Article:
Protesters Form Human Curtain to Block Arctic-Bound Shell Oil Icebreaker

Greenpeace activists dangle from a Portland, Oregon, bridge in a bid to derail plans to drill for oil in the Arctic Ocean this summer.

Activists opposed to Arctic oil drilling blocked an icebreaker's route out of Portland, Oregon, on Wednesday. (Photo: Courtesy Steve Dipaola/Greenpeace)

Jul 29, 2015· 2 MIN READ
Emily J. Gertz is an associate editor for environment and wildlife at TakePart.

Just before 3 a.m. PT on Wednesday, 13 protesters dropped climbing ropes over the side of the St. Johns Bridge in Portland, Oregon. Then they launched themselves into space, descending the ropes until they were dangling about 100 feet above the darkened nighttime waters of the Willamette River.

The result was a “human curtain” that a coalition of groups—including Greenpeace, Rising Tide, Climate Action Coalition, and 350 PDX—hope will block the departure of an icebreaker from a nearby marine repair facility. That could upend Shell Oil’s summer drilling plans in the Arctic Ocean and perhaps even change the course of the Obama administration’s “all of the above” energy policy.

The MSV Fennica arrived in Portland Sunday for repairs to a 39-inch-long hull gash sustained as the vessel tried to leave Dutch Harbor, Alaska, for the Arctic Ocean on July 3. The ship carries a key piece of emergency equipment required by the Obama administration: a capping stack meant to seal a runaway oil well on the seafloor.

Until the Fennica arrives at Shell’s ocean drilling lease site in the Chukchi Sea, about 85 miles north of Wainwright, Alaska, federal officials will not allow Shell to bore deeply enough to strike oil.

The St. Johns Bridge is between the Swan Island Basin, where the Fennica is dry docked, and the route to the Pacific Ocean.

Steve Nichols usually spends his workday managing Greenpeace’s street-level fund-raising campaigns in Oregon’s largest city. But on Wednesday he was on the St. Johns Bridge, “at the anchor end for the rope of one of the climbers below, supporting and keeping an eye on her,” he said. There was one anchor person for every person hanging from the span, he said.

“I feel morally compelled to do something about climate change, which I think is the greatest threat facing our generation,” said Nichols, 30. “Shell drilling in the Arctic would make that problem so much worse than it is.”

Burning fossil fuels is the main cause of climate change. Scientists have warned that unless nations sharply reduce this carbon pollution by 2050 and eliminate it by 2075, the effects of climate change—such as rising seas, hotter temperatures, and changing rainfall—will become almost impossible to manage.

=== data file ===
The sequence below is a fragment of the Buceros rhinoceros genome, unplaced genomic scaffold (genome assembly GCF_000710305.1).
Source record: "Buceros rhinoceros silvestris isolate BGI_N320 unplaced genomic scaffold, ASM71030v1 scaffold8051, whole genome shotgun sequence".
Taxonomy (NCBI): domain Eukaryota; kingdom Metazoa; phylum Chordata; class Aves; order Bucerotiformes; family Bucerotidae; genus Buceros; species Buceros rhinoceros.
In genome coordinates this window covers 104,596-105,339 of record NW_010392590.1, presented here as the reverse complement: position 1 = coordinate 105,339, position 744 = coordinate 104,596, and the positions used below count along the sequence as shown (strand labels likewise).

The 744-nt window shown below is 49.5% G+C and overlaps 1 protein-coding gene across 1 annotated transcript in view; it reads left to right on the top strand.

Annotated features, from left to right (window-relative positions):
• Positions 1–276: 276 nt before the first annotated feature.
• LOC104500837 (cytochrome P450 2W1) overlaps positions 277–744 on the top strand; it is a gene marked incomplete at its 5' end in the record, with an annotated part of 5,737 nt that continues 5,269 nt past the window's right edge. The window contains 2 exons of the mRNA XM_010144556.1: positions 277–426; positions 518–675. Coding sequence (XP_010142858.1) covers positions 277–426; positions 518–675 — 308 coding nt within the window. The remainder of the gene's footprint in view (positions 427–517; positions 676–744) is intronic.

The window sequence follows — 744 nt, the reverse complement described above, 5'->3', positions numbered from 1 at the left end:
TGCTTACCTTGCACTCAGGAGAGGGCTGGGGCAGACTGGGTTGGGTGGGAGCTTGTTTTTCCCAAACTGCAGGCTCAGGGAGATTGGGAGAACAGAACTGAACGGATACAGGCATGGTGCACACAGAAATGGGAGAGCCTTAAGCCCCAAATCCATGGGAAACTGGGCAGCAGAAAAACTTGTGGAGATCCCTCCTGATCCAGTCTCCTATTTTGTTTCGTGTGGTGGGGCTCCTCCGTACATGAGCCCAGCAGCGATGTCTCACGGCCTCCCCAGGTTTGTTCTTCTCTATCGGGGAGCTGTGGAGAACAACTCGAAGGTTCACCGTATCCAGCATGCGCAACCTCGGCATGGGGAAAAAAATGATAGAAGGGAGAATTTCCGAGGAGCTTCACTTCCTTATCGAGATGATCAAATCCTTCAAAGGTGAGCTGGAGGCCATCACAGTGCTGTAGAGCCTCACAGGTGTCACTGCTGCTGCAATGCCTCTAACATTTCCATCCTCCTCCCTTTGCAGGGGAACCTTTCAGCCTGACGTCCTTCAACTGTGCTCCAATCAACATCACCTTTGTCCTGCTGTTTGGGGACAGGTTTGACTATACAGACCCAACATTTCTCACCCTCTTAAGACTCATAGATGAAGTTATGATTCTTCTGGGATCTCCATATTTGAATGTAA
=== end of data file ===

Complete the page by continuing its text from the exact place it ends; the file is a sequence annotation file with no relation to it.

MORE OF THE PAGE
A recent study found that all the gas and oil beneath the Arctic Ocean seafloor must remain untapped to avert the worst effects of global warming.

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“Due to the influence of oil in politics, it’s not as plain to see for the politicians in charge,” Nichols said. “That’s why we’re out here on a bridge.”

Delaying the Fennica’s departure for Alaska would shorten Shell’s drilling season in the Arctic, Nichols said. But there was a bigger point to the protest as well: taking Arctic Ocean oil drilling totally off the table. “Obama can step in and shut this thing down,” he said. “It’s an administrative decision, through the Department of Interior, which is part of his cabinet, not about Congress. He has the power.”

Shell has held these leases in the Arctic Ocean since they were offered by the Bush administration in 2008.

Speaking by mobile phone several hours into the protest action, Nichols said there had been no sign that local law enforcement intended to remove the activists from their perches. “They’re trying to figure out how long we’re going to be here. We’re going to be here as long as we can to stop this ship from leaving,” he said.

A Coast Guard spokesperson confirmed that in cooperation with the Portland Police Department and the Multnomah County Sheriff’s Office, the Coast Guard is monitoring the protest, which also includes kayakers on the river below the bridge. “We encourage people to express their First Amendment rights but safely and without impeding commercial traffic,” said Petty Officer First Class George Degener. “The individuals [on the bridge] have not impeded any commercial traffic so far and indicated a willingness to move for legitimate commercial traffic. Their only concern is to block the movement of the Fennica.”

Degener did not know whether the positions of the protesters between the bridge and the water would impede the Fennica when it left Portland.

Shell Oil expressed no alarm about the protest. “The Fennica will begin its return journey to Alaska once we’ve completed the final preparations,” said Shell spokesperson Curtis Smith in an email. “As for the activities of the day, we respect the choice that anyone might make to protest based on Shell’s Arctic aspirations; we just ask that they do so safely and within the boundaries of the law.”